the very existence of the Government of which they were themselves a part and of which they were the sworn guardians.

The parallel to their treachery, which is furnished by history in the instance of Catiline, whose name is a synonym for
infamy, is so marked that it may well be adverted to. This conspirator also was a senator, as were many of his guilty
associates; and it was in the very senate chamber of the republic that he perfected the plot which was to destroy his
country. It was there, too, in his presence that his traitorous intrigues were exposed and stigmatized by Cicero, as were
the treasonable purposes of his imitators in our own time arraigned and denounced upon the floor of our Senate by the
statesman now at the head of the Government. Moreover, it was when baffled in his efforts for power and defeated in his
contests for the consulship that Catiline sought by force and treachery to attain the objects of his lawless ambition. To
this end he gathered around him a number of profligate public men, and with them raised an army of ignorant and
unprincipled partisans with a view of marching upon Rome. So, too, the American traitors, overcome at a Presidential
election and disappointed in their struggle to retain a disastrous sway over the National Administration, had recourse to
arms for the perpetuation of their power; and, as if to render the parallel complete, we subsequently find their defeated
candidate for the Presidency a general of their forces, besieging our national capital. Here, however, the parallel, as
regards the subjects of the present application, and many others, ceases to be applicable. The
effrenata audacia of
Catiline impelled him to the field of battle, where fighting he perished. But many of the most conspicuous of these
modern conspirators--and this was especially true of Yulee and Mallory, either from intense selfishness or an
impregnable caution--seem to have shrunk away from the bloody conflicts of the war in which they had so eagerly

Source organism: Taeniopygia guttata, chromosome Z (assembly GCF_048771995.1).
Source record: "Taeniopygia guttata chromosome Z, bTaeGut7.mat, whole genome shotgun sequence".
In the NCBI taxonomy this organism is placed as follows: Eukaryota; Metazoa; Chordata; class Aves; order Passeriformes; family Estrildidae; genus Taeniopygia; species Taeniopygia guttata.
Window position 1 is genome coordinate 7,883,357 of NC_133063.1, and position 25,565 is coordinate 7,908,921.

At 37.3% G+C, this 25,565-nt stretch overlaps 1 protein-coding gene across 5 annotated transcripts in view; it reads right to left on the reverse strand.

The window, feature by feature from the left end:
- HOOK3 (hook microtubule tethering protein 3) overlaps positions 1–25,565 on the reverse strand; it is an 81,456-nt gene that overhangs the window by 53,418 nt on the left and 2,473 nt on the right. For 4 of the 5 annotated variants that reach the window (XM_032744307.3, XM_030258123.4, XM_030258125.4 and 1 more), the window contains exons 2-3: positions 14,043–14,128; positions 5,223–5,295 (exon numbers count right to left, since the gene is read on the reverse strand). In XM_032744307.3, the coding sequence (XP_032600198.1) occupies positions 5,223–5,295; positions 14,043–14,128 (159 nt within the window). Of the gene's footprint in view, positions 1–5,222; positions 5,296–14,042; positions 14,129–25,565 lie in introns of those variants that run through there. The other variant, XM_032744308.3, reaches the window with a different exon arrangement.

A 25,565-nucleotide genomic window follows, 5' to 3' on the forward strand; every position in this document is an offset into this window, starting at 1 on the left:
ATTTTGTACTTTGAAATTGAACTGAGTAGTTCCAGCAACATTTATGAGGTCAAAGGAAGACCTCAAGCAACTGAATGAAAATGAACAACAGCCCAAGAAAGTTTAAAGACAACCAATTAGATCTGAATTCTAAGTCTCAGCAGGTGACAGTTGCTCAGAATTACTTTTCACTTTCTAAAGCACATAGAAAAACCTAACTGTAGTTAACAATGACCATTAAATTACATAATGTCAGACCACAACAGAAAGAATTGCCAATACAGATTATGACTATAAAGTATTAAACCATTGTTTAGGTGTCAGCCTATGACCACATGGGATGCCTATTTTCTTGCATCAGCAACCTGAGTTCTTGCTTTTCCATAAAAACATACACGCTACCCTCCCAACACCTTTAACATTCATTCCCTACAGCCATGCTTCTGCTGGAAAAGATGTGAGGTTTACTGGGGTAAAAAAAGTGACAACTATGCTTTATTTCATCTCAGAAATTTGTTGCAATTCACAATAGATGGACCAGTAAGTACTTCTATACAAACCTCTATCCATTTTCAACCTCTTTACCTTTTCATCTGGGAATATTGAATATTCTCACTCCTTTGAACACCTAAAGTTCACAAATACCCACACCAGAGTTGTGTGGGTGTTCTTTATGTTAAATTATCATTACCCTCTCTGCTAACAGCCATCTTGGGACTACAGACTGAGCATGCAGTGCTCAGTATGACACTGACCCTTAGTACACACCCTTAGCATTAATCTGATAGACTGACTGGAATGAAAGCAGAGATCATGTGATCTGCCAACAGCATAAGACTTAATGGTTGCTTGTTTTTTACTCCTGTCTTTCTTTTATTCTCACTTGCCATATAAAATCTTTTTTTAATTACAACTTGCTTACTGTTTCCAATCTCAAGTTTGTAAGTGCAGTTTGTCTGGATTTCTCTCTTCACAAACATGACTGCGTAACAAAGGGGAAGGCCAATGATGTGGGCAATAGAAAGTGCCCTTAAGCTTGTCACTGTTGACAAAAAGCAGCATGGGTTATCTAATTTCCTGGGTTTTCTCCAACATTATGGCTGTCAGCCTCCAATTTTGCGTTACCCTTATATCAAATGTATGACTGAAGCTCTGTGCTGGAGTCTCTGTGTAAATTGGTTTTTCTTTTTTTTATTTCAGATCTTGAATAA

involved the deluded States and people they represented. Of the political history of these parties subsequent to the
initiation of the rebellion little need be said. Of the details of the career of Yulee this Bureau has but slight information.
Mallory, however, as is well known, held for a long period the office of Secretary of the Navy under Davis in the rebel
administration. Allison, as has been perceived, was a senator in the Legislature of Florida after its secession, and was
but lately acting Governor of the State. He has been a prominent agent in protracting the rebellion in his locality, and
from his high official position has maintained the right of a State to defy the General Government. It may here be added
that the perfidy and falsehood which inevitably attend treason are well illustrated in the case of Yulee in his personal
written application for clemency to the President, which, with other papers heretofore filed with the Attorney-General,
has been exhibited to me during the preparation of this report. In the course of this application, ignorant that his letter of
5th January, 1861, was in the hands of the Government, he has the effrontery to state as follows:

I can truly s
ay I did not leave my seat in Congress of the United States to aid the rebellion. This is sufficiently proven by the circumstance